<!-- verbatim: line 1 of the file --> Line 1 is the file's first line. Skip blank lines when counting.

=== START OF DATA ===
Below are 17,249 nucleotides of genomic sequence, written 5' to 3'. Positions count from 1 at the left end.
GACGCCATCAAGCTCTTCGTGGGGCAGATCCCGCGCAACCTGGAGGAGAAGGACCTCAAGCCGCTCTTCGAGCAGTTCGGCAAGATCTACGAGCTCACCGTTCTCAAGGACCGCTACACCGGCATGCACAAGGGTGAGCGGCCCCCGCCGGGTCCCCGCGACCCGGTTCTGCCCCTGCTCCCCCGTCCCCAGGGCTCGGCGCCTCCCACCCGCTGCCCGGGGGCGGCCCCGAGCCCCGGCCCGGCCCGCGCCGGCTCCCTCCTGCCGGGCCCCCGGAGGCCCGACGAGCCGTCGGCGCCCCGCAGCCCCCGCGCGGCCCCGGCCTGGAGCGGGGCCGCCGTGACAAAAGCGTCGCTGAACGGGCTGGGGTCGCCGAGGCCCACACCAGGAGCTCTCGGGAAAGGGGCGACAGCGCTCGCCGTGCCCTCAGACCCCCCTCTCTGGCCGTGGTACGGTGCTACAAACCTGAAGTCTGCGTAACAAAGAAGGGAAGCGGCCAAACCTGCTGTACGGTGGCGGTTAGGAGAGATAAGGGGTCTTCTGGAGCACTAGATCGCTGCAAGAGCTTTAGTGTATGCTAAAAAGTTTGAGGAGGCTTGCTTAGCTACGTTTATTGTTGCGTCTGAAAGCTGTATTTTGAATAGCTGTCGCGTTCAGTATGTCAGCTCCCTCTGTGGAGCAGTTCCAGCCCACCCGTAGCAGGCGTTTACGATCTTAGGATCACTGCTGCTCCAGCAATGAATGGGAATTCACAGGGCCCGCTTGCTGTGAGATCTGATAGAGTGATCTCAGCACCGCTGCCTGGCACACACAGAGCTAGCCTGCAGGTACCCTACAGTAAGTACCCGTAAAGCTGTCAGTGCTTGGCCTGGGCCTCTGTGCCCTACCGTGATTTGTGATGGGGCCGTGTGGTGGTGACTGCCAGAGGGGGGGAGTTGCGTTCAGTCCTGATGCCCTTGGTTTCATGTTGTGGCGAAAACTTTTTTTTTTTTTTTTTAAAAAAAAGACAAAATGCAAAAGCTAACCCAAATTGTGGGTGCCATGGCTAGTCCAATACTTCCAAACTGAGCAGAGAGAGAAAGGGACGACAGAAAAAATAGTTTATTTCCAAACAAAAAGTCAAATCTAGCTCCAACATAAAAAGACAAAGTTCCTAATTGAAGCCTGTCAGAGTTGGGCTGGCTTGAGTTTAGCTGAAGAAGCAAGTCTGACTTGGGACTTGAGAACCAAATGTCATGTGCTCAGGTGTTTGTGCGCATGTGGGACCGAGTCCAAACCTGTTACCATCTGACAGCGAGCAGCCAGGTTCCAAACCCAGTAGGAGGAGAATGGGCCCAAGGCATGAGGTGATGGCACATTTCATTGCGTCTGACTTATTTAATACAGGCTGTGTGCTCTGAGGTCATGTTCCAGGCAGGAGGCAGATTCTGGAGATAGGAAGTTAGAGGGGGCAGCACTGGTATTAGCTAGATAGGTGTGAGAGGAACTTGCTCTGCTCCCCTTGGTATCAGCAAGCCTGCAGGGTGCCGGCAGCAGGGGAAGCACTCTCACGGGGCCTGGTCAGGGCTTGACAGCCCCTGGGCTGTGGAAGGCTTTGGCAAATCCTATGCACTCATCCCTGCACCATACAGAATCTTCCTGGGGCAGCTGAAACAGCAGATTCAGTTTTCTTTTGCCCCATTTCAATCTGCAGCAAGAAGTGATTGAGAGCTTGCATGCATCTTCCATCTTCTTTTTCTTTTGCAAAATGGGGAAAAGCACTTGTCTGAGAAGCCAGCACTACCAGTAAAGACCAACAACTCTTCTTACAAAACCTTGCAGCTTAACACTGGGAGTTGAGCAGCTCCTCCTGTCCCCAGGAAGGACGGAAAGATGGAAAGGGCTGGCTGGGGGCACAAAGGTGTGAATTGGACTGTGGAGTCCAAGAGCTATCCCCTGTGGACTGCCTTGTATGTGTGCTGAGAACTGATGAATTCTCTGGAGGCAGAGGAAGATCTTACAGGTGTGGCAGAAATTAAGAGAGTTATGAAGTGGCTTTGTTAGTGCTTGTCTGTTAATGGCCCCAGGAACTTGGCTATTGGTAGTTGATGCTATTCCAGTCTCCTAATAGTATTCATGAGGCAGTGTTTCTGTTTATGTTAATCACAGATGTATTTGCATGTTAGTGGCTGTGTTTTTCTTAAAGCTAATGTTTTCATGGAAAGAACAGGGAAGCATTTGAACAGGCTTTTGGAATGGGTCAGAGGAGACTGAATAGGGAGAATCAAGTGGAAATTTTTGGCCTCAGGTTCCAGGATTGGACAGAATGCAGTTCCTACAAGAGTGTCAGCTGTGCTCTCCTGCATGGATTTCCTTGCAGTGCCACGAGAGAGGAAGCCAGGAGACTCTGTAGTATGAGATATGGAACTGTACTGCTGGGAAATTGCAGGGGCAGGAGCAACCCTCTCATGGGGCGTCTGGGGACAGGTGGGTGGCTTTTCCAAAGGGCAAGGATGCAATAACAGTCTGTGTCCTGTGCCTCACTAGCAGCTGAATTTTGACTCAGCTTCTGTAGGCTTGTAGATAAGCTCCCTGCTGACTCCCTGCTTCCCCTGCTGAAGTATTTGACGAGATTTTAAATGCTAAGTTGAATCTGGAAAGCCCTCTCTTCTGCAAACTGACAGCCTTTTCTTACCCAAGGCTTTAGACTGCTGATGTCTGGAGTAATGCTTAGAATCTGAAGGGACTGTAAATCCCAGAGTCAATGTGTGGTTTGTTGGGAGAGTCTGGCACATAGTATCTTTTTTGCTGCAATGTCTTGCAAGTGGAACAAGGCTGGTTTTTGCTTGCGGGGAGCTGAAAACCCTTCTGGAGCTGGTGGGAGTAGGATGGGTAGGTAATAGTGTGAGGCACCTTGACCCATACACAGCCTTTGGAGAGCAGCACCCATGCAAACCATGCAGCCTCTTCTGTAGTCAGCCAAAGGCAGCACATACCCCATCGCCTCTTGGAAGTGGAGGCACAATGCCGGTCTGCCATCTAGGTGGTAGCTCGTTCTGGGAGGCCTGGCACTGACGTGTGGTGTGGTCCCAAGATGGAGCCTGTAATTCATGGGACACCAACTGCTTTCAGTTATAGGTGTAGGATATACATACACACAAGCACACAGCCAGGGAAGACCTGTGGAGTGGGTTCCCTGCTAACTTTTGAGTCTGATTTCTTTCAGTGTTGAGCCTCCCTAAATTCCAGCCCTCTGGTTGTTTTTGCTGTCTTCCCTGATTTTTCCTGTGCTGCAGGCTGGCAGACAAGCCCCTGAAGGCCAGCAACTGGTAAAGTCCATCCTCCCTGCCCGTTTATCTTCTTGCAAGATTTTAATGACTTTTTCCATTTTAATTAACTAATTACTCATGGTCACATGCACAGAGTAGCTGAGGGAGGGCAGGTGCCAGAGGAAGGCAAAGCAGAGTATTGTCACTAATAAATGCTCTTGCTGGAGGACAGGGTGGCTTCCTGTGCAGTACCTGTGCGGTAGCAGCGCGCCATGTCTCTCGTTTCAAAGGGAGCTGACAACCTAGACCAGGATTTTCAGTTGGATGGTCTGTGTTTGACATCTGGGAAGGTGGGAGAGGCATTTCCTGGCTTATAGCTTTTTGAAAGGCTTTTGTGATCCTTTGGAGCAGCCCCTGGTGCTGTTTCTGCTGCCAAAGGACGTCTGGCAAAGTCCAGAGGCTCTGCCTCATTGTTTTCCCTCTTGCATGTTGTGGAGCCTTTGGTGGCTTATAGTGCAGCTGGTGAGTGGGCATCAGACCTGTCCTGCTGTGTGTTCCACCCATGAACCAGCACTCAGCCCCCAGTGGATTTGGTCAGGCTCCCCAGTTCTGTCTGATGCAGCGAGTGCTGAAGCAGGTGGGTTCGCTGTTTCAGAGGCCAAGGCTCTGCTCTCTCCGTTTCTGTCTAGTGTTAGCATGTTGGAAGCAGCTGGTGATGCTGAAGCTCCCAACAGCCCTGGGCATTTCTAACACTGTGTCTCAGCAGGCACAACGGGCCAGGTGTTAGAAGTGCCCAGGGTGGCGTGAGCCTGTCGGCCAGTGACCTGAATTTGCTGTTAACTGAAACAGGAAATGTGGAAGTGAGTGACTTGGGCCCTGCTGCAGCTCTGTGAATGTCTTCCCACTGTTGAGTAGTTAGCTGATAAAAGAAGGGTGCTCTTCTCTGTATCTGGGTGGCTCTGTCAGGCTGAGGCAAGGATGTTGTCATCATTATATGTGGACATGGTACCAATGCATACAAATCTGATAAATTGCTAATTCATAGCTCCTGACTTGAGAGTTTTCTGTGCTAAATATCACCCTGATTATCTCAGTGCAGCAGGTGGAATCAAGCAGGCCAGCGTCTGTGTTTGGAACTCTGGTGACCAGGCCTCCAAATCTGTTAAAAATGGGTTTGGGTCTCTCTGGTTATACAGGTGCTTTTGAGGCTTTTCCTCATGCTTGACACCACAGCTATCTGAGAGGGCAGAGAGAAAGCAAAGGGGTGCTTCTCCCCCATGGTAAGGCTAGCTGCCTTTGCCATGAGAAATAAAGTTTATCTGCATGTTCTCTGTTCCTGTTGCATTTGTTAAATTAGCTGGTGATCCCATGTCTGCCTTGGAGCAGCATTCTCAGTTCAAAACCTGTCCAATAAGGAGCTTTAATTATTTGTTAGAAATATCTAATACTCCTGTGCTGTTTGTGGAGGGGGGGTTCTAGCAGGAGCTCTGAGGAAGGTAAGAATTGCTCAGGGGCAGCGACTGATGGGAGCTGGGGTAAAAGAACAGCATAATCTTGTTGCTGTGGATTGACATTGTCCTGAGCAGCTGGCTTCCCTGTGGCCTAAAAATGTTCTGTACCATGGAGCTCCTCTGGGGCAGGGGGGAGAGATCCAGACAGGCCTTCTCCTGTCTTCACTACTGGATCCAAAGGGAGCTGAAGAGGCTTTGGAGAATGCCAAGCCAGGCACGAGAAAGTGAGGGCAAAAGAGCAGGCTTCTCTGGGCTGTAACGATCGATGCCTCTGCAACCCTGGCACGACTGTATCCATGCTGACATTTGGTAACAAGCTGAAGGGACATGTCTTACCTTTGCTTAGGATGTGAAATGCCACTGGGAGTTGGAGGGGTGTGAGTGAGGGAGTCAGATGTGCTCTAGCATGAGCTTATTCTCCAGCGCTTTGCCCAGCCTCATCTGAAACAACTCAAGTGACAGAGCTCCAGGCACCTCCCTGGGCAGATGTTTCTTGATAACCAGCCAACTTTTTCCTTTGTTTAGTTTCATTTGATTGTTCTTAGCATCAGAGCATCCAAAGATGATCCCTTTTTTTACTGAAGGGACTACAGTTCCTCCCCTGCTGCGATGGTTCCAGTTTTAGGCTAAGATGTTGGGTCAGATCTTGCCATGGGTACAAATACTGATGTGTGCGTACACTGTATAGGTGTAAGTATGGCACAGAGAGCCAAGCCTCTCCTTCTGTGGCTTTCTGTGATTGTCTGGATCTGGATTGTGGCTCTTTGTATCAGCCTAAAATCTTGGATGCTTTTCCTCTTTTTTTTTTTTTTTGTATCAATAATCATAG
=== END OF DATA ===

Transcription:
Below are 17,249 nucleotides of genomic sequence, written 5' to 3'. Positions count from 1 at the left end.